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Re: Law of good style for CLOS
- To: karl lieberherr <email@example.com>
- Subject: Re: Law of good style for CLOS
- From: kempf@Sun.COM
- Date: Fri, 27 May 88 08:02:37 -0700
- Cc: commonloops.pa@Xerox.COM
- In-reply-to: Your message of Thu, 26 May 88 20:36:17 -0400. <880526-173709-3581@Xerox>
- Redistributed: commonloops.pa
> All generic function calls inside a method M must have
> one of the following objects passed by their first argument:
> a value of M's parameters (including self) or
> an immediate part of self.
As Scott's reply has indicated, I don't think it is reasonable to force
CLOS into the old Flavors style of programming. The point of generic
functions is that the client of a module need not care whether a
particular operation is implemented as a function or a generic function.
> Objects created by the method and non-local objects
> are viewed as being transmitted by arguments.
> self is the name of the first argument of method M.
I'm not sure I understand you're meaning here, nor the motivation for
the first sentence. I disagree with the second, though. As is usual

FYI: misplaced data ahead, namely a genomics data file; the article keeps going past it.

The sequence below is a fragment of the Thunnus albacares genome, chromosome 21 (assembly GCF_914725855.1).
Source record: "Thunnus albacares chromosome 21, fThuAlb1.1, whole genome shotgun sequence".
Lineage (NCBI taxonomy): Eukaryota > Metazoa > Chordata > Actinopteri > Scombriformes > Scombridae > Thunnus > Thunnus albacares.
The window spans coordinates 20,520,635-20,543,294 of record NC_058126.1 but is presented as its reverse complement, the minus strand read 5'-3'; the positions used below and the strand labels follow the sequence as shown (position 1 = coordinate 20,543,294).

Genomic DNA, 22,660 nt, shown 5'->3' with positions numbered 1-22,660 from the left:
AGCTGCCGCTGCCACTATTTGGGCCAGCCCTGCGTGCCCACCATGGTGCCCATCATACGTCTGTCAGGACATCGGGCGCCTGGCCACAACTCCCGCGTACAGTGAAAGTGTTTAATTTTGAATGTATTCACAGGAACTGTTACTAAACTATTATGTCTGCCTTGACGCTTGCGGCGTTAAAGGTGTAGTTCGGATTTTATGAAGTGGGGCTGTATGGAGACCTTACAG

for any function, the name of the first argument should be menumonic
for whatever it does.
( (view text-window) (controller keyboard) (model resistor) )
. . .
( (view graphics-window) (controller mouse) (model resistor) )
. . .
might be a piece of code in the definition of a model-view-controller
implementation (ala` Smalltalk) in CLOS. To constrain the name of first
parameter of the lambda list and the implementation of the methods as
your laws suggest would force model-view-controller back into the
one dimensional world of restricted specialization, where only the
first parameter can be specialized. In that world, this same code
would look like:
( (self text-window) controller model )
(mouse <do resistor/mouse thing> )
If you want to enforce these laws, then I suggest you look into an embedded
language on top of CLOS. But I think you'd make life more difficult
for application programmers.